Our Purpose in Music


If you met us fifteen years ago, we would not have described ourselves as song writers. We were in separate locations at different stages in our careers. Lynn was a Professor of Music at Iowa State University, teaching music theory classes and mentoring individual organ students, as well as serving as an organist at a local church. Charles was wrapping up a career in higher education and becoming a caregiver for his wife who was recovering from a brain tumor.

In 2008 we met again; we knew each other from the 1970s when Lynn was organist at the church where Charles was a member.  What blossomed into a music ministry began when Lynn mentioned that her daughter, recently married, had failed to find a wedding text for her favorite hymn tune, REPTON. Charles volunteered to write one. That began our partnership of Charles writing texts and Lynn creating tunes for congregational songs.

Why do we write songs?  Four reasons stand out for us.

  1. We feel called to this “hymn project.” It is a music ministry for us.
  2. Each of us believes that we are to use our specific gifts for and to the glory of God and congregations. As Lynn says, “I know how to give performances. When I play for a worship service, I am one among many offering our gifts.”
  3. During our years of involvement in congregations of different denominations, sizes, and locations (around the world), we concluded that too many don’t understand the mission of the Church.  Its purpose, we believe, is Jesus Christ calling us to be his disciples. We respect the past, but hold that every generation of disciples must speak and act in ways that are transformative for their time.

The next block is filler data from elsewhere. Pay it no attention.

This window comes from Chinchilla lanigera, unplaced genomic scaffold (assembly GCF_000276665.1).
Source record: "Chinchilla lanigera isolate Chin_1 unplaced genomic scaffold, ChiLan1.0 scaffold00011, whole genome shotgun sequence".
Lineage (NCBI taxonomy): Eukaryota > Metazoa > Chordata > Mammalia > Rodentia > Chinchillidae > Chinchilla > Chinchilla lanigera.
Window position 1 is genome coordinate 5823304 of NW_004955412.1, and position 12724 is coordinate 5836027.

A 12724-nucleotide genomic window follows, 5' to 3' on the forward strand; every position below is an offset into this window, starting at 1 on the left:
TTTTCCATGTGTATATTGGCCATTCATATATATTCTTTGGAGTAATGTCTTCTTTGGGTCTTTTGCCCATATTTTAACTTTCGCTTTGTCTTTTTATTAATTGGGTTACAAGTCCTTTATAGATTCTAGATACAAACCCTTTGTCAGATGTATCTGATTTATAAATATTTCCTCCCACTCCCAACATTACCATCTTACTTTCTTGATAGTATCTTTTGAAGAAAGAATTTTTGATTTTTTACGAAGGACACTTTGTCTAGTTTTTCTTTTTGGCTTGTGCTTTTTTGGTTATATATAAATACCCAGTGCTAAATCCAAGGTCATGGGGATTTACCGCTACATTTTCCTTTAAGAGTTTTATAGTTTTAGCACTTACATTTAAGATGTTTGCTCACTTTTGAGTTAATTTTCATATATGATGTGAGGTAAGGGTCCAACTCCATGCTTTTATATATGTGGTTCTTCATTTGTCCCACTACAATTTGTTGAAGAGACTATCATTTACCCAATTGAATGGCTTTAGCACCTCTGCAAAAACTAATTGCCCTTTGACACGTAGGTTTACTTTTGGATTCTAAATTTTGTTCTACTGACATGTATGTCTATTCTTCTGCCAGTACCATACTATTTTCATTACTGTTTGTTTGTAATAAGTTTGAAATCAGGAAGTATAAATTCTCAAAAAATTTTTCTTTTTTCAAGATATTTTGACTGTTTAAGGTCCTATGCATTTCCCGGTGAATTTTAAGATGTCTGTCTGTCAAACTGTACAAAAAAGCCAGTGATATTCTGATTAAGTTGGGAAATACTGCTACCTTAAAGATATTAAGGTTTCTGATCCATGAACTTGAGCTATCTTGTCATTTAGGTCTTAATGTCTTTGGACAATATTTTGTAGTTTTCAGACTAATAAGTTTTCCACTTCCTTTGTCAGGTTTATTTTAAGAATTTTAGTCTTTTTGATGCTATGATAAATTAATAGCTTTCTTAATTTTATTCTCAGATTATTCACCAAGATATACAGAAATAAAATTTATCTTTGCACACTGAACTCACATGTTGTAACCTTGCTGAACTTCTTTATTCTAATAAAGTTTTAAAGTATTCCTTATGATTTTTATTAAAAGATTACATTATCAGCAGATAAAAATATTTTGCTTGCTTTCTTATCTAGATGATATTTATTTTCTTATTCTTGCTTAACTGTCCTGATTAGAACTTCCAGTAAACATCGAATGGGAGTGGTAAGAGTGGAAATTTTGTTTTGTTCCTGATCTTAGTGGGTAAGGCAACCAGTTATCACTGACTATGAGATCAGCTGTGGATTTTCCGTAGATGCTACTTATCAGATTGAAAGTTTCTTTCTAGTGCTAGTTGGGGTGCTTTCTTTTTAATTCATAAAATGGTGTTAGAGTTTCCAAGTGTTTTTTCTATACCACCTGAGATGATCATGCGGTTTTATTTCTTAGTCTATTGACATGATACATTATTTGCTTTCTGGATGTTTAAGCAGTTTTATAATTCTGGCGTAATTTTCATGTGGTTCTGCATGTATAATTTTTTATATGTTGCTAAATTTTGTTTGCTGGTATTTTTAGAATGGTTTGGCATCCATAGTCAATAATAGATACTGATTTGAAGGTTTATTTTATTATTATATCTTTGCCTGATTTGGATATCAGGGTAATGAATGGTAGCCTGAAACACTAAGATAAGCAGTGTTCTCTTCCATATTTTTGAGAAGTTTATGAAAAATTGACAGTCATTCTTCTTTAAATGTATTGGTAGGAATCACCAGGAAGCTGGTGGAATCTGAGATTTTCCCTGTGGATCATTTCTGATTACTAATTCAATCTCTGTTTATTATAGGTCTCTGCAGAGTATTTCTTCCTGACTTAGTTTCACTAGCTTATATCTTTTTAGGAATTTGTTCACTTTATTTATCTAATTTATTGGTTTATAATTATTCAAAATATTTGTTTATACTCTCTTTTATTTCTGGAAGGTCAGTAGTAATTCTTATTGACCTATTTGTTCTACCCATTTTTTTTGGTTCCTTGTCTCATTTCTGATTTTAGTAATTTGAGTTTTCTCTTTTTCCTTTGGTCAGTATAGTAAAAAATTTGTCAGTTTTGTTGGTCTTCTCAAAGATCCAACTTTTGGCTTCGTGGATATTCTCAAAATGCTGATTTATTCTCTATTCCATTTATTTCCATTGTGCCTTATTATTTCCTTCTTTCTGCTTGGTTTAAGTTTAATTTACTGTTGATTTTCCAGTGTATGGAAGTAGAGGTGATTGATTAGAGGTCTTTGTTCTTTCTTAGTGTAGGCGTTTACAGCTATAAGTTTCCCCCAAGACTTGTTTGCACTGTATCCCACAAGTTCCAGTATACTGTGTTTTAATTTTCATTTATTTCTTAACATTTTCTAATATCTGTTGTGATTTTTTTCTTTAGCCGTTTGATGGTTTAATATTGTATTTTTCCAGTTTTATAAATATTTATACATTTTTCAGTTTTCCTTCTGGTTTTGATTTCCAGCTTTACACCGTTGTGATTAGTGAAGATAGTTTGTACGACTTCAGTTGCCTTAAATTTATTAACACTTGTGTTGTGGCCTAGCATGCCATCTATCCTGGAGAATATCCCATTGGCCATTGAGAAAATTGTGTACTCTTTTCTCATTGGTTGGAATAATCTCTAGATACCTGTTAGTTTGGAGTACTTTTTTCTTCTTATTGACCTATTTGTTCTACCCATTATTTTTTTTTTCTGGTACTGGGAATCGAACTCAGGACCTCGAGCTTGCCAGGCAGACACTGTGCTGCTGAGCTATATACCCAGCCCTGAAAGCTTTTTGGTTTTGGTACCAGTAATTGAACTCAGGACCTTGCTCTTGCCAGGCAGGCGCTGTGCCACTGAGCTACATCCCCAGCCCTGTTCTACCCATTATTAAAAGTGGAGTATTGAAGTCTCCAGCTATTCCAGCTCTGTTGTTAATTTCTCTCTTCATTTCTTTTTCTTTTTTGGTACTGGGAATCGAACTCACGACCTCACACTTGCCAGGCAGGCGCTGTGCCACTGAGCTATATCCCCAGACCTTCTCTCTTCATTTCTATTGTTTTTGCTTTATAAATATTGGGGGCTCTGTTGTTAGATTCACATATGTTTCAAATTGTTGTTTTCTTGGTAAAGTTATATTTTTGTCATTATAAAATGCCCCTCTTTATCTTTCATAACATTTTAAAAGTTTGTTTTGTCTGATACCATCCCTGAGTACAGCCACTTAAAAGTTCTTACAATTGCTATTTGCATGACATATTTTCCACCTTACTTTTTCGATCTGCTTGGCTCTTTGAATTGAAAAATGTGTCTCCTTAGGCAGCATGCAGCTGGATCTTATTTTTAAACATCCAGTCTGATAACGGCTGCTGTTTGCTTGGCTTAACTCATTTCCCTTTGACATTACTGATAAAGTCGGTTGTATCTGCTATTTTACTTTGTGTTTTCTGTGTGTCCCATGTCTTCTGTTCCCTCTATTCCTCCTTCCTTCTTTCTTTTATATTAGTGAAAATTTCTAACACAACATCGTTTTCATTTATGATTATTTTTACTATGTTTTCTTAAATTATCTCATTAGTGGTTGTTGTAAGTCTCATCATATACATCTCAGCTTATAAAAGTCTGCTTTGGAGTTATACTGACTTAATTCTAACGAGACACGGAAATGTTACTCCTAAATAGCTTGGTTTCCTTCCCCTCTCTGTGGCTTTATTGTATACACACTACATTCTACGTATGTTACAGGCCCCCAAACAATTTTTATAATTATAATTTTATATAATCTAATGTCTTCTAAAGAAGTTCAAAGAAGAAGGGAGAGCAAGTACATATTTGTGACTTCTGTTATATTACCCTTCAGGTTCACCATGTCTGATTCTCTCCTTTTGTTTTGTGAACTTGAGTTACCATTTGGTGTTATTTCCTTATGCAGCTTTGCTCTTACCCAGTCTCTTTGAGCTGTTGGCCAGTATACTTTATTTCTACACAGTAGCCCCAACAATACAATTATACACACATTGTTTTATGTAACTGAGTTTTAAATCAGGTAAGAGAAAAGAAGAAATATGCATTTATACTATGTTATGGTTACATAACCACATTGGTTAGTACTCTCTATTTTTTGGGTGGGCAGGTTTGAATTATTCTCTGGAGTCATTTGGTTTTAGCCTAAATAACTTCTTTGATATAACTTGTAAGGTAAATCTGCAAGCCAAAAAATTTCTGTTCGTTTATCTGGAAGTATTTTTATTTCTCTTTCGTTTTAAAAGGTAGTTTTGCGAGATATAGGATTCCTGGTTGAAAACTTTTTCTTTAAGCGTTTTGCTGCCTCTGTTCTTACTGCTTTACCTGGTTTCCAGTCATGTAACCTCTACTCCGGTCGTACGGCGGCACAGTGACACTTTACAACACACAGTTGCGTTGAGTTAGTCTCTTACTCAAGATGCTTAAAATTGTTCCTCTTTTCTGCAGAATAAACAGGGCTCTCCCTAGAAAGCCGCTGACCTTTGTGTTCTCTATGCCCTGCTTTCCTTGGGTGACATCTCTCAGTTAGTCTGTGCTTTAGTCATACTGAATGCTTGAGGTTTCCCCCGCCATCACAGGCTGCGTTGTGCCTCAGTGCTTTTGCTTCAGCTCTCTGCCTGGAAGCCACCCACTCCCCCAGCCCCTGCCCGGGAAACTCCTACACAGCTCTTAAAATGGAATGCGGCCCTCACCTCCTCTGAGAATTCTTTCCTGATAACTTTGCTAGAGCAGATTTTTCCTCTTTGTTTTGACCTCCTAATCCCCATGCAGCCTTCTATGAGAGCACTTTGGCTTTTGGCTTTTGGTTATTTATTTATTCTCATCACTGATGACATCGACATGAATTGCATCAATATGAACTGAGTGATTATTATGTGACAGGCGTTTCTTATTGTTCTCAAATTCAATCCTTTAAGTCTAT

4. Our logo portrays three disciples journeying on this earth. As a minister and seminary president, Charles, and Lynn, as an organist playing for many baptisms, weddings, and funerals, know disciples experience the highs and lows of everyday life. Hymns need to meet, realistically as well as artistically, the needs of those who are shedding tears of grief as well as tears of joy. And yes, we pray our songs reach those who hold their pain inside. You, like us, may feel you are an alien on the planet. With fresh words, we want to offer a comforting as well as confronting witness when our world is bombarded by unspeakable international tragedies of war, terrorism, and genocide. We are numbed by media excesses, consumerism without limits, sexual conduct without consequences, and political power without ethics or civility. Our hymns call for courage for today and tomorrow rather than a retreat to a nostalgic church of the past. Ironically, too many current “religious songs” provide repeated biblical phrases rather than biblical insights. We had a leading biblical scholar assess our texts for theological integrity. That said, we also want our hymns to be relevant to secular audiences and strive to make texts and tunes speak to persons of all and no faith traditions.